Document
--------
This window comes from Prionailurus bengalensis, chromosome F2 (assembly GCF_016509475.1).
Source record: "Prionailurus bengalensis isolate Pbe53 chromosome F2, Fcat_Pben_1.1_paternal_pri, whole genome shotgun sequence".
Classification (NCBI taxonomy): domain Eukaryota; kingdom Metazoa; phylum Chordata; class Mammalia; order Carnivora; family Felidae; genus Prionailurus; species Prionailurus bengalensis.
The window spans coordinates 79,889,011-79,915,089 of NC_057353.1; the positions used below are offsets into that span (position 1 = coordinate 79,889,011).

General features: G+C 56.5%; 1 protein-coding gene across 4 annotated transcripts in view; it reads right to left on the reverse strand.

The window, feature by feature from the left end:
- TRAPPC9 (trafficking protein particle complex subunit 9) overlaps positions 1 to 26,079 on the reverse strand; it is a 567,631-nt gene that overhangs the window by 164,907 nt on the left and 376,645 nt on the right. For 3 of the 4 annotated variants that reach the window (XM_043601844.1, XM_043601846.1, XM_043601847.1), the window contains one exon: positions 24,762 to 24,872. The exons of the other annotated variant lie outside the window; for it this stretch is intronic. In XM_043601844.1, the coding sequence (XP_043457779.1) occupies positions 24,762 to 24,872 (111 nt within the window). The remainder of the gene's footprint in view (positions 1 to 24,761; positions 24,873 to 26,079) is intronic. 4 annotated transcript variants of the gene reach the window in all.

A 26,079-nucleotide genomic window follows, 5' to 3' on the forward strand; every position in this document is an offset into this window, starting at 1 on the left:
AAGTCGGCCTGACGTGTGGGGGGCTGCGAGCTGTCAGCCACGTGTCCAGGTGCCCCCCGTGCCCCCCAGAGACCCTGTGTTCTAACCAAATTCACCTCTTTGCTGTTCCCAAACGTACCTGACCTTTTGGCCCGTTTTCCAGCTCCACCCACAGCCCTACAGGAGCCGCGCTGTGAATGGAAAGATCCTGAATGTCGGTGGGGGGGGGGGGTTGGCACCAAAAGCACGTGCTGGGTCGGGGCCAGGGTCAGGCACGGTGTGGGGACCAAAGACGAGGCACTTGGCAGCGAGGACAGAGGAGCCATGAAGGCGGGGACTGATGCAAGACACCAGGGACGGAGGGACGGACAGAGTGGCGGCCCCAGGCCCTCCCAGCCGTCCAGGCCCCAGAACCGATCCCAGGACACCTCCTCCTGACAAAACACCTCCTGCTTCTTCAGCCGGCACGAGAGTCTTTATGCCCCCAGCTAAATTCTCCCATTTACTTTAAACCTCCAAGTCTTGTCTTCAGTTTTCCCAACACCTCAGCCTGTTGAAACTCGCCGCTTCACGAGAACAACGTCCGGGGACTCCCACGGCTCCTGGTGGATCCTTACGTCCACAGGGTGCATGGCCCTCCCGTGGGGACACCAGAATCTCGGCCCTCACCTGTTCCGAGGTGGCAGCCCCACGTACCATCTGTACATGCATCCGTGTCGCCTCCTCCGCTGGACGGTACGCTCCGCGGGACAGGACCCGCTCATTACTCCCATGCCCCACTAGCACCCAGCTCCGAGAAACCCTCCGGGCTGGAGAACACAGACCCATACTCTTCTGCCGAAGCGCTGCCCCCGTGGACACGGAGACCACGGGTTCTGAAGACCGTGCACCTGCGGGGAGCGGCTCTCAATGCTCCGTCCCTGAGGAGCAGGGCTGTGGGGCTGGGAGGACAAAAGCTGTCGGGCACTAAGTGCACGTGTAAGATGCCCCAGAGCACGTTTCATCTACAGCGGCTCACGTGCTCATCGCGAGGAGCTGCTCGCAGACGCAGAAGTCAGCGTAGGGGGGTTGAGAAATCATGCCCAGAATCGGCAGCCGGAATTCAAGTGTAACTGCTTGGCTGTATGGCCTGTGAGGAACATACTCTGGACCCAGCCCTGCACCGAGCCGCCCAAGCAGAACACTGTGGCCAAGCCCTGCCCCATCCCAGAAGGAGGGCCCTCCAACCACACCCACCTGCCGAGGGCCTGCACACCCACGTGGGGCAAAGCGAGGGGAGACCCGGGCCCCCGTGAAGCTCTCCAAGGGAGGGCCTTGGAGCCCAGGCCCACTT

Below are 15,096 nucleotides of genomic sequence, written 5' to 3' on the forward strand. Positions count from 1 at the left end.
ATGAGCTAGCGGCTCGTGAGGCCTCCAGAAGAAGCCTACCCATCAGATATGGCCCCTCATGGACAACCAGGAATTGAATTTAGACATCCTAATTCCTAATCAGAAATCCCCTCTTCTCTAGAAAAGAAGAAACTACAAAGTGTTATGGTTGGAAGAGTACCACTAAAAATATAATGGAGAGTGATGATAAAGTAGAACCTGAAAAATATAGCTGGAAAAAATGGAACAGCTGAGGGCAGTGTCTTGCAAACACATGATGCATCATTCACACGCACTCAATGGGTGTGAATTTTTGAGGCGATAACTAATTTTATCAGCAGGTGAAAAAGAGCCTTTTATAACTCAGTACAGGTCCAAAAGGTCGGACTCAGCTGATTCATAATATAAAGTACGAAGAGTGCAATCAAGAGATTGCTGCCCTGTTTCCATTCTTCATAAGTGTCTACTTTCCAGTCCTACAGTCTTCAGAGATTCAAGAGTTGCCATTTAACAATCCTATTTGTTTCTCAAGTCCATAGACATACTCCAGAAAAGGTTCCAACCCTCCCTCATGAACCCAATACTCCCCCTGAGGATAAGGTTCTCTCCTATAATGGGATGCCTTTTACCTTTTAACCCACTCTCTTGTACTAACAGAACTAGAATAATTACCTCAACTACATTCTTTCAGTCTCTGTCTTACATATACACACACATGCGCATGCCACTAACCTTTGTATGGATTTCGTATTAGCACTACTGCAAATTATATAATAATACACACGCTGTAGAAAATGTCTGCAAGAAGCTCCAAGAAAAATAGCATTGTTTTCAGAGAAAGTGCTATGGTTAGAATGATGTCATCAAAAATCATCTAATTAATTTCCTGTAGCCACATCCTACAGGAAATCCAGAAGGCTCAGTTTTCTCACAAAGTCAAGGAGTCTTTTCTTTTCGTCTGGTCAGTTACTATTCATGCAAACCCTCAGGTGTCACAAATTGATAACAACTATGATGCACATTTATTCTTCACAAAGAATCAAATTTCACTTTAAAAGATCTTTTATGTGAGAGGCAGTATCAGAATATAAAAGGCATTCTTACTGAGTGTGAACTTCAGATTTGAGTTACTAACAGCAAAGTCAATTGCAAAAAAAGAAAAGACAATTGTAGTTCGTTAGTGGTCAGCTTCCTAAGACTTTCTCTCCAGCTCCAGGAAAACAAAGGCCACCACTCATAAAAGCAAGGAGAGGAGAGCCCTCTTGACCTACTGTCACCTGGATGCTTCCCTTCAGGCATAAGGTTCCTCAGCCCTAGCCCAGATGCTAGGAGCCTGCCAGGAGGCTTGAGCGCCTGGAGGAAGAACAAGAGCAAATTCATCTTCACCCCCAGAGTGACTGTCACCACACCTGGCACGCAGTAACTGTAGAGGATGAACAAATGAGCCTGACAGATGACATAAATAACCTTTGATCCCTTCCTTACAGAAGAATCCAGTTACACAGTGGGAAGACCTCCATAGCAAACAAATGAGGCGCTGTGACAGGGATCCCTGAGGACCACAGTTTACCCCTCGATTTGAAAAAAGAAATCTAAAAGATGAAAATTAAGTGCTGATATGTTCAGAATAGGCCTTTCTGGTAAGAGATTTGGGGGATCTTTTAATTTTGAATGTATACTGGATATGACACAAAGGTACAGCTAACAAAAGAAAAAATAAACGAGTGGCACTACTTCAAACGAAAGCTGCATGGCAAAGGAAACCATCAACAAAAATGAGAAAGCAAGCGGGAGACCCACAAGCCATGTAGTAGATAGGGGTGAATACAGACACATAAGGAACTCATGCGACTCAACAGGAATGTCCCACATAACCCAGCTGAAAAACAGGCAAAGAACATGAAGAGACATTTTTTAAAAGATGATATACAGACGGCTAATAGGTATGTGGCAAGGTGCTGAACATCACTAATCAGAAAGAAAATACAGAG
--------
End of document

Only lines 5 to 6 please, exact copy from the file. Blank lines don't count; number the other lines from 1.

General features: G+C 56.5%; 1 protein-coding gene across 4 annotated transcripts in view; it reads right to left on the reverse strand.

The window, feature by feature from the left end: